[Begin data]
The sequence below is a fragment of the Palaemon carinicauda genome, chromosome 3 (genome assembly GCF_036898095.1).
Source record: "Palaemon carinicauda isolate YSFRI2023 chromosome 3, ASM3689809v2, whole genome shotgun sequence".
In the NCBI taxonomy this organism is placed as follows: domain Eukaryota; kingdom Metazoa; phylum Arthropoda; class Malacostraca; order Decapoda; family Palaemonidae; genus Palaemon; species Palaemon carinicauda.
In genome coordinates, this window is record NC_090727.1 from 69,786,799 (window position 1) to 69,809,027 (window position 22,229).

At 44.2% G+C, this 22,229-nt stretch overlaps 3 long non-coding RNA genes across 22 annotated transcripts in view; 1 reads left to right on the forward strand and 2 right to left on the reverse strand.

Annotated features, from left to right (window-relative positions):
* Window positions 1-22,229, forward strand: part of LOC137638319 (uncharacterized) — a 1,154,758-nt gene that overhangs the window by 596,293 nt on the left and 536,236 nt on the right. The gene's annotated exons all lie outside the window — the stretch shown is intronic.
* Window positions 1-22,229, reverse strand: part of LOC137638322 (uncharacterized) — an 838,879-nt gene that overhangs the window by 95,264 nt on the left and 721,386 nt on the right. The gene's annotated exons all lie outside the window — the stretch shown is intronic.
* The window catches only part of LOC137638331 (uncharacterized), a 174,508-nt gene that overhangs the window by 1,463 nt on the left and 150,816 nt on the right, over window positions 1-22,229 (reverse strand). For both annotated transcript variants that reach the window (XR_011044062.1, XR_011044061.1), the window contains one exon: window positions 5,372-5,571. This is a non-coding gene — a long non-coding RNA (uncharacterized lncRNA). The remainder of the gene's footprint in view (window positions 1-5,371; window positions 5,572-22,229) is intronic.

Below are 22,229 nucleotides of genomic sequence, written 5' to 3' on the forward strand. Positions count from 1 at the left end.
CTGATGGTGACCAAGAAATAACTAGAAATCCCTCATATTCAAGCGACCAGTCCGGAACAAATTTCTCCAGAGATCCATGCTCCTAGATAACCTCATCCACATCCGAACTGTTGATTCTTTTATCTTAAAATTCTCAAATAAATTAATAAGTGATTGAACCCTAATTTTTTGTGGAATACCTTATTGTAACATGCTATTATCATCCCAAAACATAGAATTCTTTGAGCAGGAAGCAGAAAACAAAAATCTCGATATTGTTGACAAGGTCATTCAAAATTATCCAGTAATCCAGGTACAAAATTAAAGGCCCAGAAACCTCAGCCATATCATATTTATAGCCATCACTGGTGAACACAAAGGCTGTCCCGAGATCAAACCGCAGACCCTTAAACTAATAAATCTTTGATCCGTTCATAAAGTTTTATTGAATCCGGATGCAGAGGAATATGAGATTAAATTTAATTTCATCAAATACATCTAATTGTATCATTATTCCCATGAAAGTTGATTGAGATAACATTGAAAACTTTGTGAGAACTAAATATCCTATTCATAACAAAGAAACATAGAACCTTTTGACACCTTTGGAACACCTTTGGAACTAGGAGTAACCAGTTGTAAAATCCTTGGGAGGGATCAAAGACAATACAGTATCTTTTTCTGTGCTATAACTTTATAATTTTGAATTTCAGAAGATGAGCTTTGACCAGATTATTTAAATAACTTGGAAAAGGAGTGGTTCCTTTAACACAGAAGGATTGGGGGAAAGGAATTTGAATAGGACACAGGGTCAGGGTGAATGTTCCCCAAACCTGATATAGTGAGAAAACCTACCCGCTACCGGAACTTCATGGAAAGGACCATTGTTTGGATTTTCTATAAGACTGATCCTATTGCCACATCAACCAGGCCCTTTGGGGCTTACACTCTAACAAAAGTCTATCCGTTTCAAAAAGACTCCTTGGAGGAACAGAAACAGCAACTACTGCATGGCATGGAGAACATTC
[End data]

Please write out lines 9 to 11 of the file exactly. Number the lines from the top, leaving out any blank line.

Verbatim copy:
* The window catches only part of LOC137638331 (uncharacterized), a 174,508-nt gene that overhangs the window by 1,463 nt on the left and 150,816 nt on the right, over window positions 1-22,229 (reverse strand). For both annotated transcript variants that reach the window (XR_011044062.1, XR_011044061.1), the window contains one exon: window positions 5,372-5,571. This is a non-coding gene — a long non-coding RNA (uncharacterized lncRNA). The remainder of the gene's footprint in view (window positions 1-5,371; window positions 5,572-22,229) is intronic.

Below are 22,229 nucleotides of genomic sequence, written 5' to 3' on the forward strand. Positions count from 1 at the left end.
CTGATGGTGACCAAGAAATAACTAGAAATCCCTCATATTCAAGCGACCAGTCCGGAACAAATTTCTCCAGAGATCCATGCTCCTAGATAACCTCATCCACATCCGAACTGTTGATTCTTTTATCTTAAAATTCTCAAATAAATTAATAAGTGATTGAACCCTAATTTTTTGTGGAATACCTTATTGTAACATGCTATTATCATCCCAAAACATAGAATTCTTTGAGCAGGAAGCAGAAAACAAAAATCTCGATATTGTTGACAAGGTCATTCAAAATTATCCAGTAATCCAGGTACAAAATTAAAGGCCCAGAAACCTCAGCCATATCATATTTATAGCCATCACTGGTGAACACAAAGGCTGTCCCGAGATCAAACCGCAGACCCTTAAACTAATAAATCTTTGATCCGTTCATAAAGTTTTATTGAATCCGGATGCAGAGGAATATGAGATTAAATTTAATTTCATCAAATACATCTAATTGTATCATTATTCCCATGAAAGTTGATTGAGATAACATTGAAAACTTTGTGAGAACTAAATATCCTATTCATAACAAAGAAACATAGAACCTTTTGACACCTTTGGAACACCTTTGGAACTAGGAGTAACCAGTTGTAAAATCCTTGGGAGGGATCAAAGACAATACAGTATCTTTTTCTGTGCTATAACTTTATAATTTTGAATTTCAGAAGATGAGCTTTGACCAGATTATTTAAATAACTTGGAAAAGGAGTGGTTCCTTTAACACAGAAGGATTGGGGGAAAGGAATTTGAATAGGACACAGGGTCAGGGTGAATGTTCCCCAAACCTGATATAGTGAGAAAACCTACCCGCTACCGGAACTTCATGGAAAGGACCATTGTTTGGATTTTCTATAAGACTGATCCTATTGCCACATCAACCAGGCCCTTTGGGGCTTACACTCTAACAAAAGTCTATCCGTTTCAAAAAGACTCCTTGGAGGAACAGAAACAGCAACTACTGCATGGCATGGAGAACATTC